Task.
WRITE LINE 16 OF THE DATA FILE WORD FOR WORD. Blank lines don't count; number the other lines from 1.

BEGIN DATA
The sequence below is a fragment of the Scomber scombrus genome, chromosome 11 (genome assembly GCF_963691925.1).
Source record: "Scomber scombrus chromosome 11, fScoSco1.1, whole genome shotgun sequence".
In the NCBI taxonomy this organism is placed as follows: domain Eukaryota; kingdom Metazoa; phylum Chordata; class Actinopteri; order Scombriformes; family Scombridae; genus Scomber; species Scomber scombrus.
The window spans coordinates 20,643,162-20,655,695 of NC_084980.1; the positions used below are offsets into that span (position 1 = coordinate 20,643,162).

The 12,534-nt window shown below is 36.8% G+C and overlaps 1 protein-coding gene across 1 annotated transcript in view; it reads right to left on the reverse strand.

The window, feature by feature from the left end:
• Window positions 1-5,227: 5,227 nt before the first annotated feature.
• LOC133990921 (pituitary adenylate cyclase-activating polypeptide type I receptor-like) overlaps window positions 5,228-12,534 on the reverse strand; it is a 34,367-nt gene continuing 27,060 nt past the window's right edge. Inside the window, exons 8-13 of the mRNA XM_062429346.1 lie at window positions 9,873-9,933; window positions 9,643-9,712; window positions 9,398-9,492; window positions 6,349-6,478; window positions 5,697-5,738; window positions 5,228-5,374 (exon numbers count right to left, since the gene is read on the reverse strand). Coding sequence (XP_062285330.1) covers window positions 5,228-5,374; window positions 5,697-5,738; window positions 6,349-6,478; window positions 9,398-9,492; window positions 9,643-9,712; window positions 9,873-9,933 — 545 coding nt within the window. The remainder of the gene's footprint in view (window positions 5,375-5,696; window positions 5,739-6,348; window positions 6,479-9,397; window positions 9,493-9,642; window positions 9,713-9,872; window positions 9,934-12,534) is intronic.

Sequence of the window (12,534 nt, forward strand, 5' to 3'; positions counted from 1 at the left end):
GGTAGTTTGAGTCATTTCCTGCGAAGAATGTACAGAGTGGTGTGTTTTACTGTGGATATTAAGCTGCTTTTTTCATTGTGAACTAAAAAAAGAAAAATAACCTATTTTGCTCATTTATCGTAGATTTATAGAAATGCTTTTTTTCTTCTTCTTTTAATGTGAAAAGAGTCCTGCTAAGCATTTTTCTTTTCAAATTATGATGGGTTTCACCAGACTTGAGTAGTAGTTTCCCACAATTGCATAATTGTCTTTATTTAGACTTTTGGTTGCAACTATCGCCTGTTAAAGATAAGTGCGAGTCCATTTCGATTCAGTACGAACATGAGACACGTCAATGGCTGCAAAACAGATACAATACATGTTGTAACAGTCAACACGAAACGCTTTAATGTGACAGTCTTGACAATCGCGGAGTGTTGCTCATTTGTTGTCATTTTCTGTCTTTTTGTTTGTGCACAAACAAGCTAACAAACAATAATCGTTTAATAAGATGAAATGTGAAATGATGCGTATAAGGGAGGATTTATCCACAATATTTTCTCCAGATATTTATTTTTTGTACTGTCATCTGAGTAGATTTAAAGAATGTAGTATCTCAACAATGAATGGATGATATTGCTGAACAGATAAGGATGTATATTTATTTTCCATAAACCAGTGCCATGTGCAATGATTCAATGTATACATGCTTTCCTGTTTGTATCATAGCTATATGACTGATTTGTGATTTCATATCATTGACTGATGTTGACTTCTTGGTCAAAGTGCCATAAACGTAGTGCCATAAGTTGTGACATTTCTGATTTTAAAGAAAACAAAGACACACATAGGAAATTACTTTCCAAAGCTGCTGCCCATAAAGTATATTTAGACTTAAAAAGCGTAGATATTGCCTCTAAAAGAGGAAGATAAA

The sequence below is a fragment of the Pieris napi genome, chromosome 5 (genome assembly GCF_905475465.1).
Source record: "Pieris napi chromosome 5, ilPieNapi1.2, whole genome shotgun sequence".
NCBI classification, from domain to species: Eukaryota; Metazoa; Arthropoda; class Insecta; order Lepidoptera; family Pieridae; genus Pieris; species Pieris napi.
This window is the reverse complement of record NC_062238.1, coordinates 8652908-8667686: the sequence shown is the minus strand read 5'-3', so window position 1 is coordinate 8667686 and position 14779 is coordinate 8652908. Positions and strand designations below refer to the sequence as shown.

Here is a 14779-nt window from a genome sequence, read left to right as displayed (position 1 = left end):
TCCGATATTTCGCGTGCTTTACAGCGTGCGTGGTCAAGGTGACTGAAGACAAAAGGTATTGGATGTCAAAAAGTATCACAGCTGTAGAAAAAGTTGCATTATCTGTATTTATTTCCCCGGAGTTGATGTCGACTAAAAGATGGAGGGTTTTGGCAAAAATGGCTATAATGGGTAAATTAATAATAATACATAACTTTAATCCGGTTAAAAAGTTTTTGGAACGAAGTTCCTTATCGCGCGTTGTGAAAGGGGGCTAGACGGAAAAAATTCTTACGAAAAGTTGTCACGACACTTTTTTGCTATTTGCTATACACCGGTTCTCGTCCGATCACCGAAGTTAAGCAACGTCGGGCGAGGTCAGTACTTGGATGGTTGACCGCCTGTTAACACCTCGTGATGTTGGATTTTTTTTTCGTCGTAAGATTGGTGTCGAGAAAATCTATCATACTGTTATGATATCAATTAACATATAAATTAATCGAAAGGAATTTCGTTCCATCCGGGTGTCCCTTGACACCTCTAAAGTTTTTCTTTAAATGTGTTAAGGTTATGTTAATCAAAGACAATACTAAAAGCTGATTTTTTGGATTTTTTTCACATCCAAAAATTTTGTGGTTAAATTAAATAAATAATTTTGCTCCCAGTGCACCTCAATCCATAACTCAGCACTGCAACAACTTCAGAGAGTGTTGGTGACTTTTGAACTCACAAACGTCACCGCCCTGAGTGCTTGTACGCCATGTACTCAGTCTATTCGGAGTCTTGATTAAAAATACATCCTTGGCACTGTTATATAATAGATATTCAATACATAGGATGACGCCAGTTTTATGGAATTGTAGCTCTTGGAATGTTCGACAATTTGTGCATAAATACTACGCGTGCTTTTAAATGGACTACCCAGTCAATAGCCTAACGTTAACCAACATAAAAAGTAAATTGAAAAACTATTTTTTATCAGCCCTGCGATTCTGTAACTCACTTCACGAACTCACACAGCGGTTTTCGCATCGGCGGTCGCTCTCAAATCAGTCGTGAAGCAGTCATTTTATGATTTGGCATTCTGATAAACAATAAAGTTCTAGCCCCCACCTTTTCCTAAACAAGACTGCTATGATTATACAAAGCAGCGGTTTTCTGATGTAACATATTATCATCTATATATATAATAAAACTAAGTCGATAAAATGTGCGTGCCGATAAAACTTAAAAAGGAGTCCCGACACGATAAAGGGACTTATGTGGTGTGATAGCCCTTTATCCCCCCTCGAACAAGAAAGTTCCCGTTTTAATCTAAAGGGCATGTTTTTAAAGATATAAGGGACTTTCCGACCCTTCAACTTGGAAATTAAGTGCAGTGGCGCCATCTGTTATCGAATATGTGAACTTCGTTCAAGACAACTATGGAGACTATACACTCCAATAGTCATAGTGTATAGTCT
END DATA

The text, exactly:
TCCGATATTTCGCGTGCTTTACAGCGTGCGTGGTCAAGGTGACTGAAGACAAAAGGTATTGGATGTCAAAAAGTATCACAGCTGTAGAAAAAGTTGCATTATCTGTATTTATTTCCCCGGAGTTGATGTCGACTAAAAGATGGAGGGTTTTGGCAAAAATGGCTATAATGGGTAAATTAATAATAATACATAACTTTAATCCGGTTAAAAAGTTTTTGGAACGAAGTTCCTTATCGCGCGTTGTGAAAGGGGGCTAGACGGAAAAAATTCTTACGAAAAGTTGTCACGACACTTTTTTGCTATTTGCTATACACCGGTTCTCGTCCGATCACCGAAGTTAAGCAACGTCGGGCGAGGTCAGTACTTGGATGGTTGACCGCCTGTTAACACCTCGTGATGTTGGATTTTTTTTTCGTCGTAAGATTGGTGTCGAGAAAATCTATCATACTGTTATGATATCAATTAACATATAAATTAATCGAAAGGAATTTCGTTCCATCCGGGTGTCCCTTGACACCTCTAAAGTTTTTCTTTAAATGTGTTAAGGTTATGTTAATCAAAGACAATACTAAAAGCTGATTTTTTGGATTTTTTTCACATCCAAAAATTTTGTGGTTAAATTAAATAAATAATTTTGCTCCCAGTGCACCTCAATCCATAACTCAGCACTGCAACAACTTCAGAGAGTGTTGGTGACTTTTGAACTCACAAACGTCACCGCCCTGAGTGCTTGTACGCCATGTACTCAGTCTATTCGGAGTCTTGATTAAAAATACATCCTTGGCACTGTTATATAATAGATATTCAATACATAGGATGACGCCAGTTTTATGGAATTGTAGCTCTTGGAATGTTCGACAATTTGTGCATAAATACTACGCGTGCTTTTAAATGGACTACCCAGTCAATAGCCTAACGTTAACCAACATAAAAAGTAAATTGAAAAACTATTTTTTATCAGCCCTGCGATTCTGTAACTCACTTCACGAACTCACACAGCGGTTTTCGCATCGGCGGTCGCTCTCAAATCAGTCGTGAAGCAGTCATTTTATGATTTGGCATTCTGATAAACAATAAAGTTCTAGCCCCCACCTTTTCCTAAACAAGACTGCTATGATTATACAAAGCAGCGGTTTTCTGATGTAACATATTATCATCTATATATATAATAAAACTAAGTCGATAAAATGTGCGTGCCGATAAAACTTAAAAAGGAGTCCCGACACGATAAAGGGACTTATGTGGTGTGATAGCCCTTTATCCCCCCTCGAACAAGAAAGTTCCCGTTTTAATCTAAAGGGCATGTTTTTAAAGATATAAGGGACTTTCCGACCCTTCAACTTGGAAATTAAGTGCAGTGGCGCCATCTGTTATCGAATATGTGAACTTCGTTCAAGACAACTATGGAGACTATACACTCCAATAGTCATAGTGTATAGTCT